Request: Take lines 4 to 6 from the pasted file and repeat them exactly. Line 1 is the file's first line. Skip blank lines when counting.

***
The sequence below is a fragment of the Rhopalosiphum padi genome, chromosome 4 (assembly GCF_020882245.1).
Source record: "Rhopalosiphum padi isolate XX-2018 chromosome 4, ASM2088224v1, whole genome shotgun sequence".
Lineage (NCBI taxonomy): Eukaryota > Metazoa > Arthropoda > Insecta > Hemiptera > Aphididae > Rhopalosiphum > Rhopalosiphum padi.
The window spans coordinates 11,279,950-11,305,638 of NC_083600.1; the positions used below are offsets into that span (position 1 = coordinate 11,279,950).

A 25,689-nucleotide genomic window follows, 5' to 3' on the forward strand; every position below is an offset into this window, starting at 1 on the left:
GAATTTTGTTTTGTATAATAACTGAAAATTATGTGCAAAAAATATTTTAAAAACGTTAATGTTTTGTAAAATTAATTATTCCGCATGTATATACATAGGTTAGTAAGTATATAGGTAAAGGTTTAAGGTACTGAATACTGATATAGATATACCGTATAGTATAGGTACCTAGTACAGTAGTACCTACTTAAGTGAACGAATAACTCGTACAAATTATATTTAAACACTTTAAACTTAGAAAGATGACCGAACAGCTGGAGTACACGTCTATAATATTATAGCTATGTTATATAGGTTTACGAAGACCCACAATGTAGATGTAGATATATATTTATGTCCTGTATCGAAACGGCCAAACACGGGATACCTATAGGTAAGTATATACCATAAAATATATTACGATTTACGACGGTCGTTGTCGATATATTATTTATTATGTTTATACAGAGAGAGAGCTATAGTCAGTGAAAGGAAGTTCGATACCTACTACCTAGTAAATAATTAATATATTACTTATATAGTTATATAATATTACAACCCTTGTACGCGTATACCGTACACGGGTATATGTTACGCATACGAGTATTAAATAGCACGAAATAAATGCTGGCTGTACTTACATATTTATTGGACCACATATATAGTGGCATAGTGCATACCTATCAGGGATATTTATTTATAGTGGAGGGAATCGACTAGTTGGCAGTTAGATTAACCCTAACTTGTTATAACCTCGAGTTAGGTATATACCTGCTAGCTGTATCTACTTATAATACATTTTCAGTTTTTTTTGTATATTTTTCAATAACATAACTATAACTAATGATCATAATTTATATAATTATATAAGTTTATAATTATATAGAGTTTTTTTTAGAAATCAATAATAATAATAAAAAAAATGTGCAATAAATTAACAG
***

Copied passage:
The window spans coordinates 11,279,950-11,305,638 of NC_083600.1; the positions used below are offsets into that span (position 1 = coordinate 11,279,950).

A 25,689-nucleotide genomic window follows, 5' to 3' on the forward strand; every position below is an offset into this window, starting at 1 on the left:
GAATTTTGTTTTGTATAATAACTGAAAATTATGTGCAAAAAATATTTTAAAAACGTTAATGTTTTGTAAAATTAATTATTCCGCATGTATATACATAGGTTAGTAAGTATATAGGTAAAGGTTTAAGGTACTGAATACTGATATAGATATACCGTATAGTATAGGTACCTAGTACAGTAGTACCTACTTAAGTGAACGAATAACTCGTACAAATTATATTTAAACACTTTAAACTTAGAAAGATGACCGAACAGCTGGAGTACACGTCTATAATATTATAGCTATGTTATATAGGTTTACGAAGACCCACAATGTAGATGTAGATATATATTTATGTCCTGTATCGAAACGGCCAAACACGGGATACCTATAGGTAAGTATATACCATAAAATATATTACGATTTACGACGGTCGTTGTCGATATATTATTTATTATGTTTATACAGAGAGAGAGCTATAGTCAGTGAAAGGAAGTTCGATACCTACTACCTAGTAAATAATTAATATATTACTTATATAGTTATATAATATTACAACCCTTGTACGCGTATACCGTACACGGGTATATGTTACGCATACGAGTATTAAATAGCACGAAATAAATGCTGGCTGTACTTACATATTTATTGGACCACATATATAGTGGCATAGTGCATACCTATCAGGGATATTTATTTATAGTGGAGGGAATCGACTAGTTGGCAGTTAGATTAACCCTAACTTGTTATAACCTCGAGTTAGGTATATACCTGCTAGCTGTATCTACTTATAATACATTTTCAGTTTTTTTTGTATATTTTTCAATAACATAACTATAACTAATGATCATAATTTATATAATTATATAAGTTTATAATTATATAGAGTTTTTTTTAGAAATCAATAATAATAATAAAAAAAATGTGCAATAAATTAACAG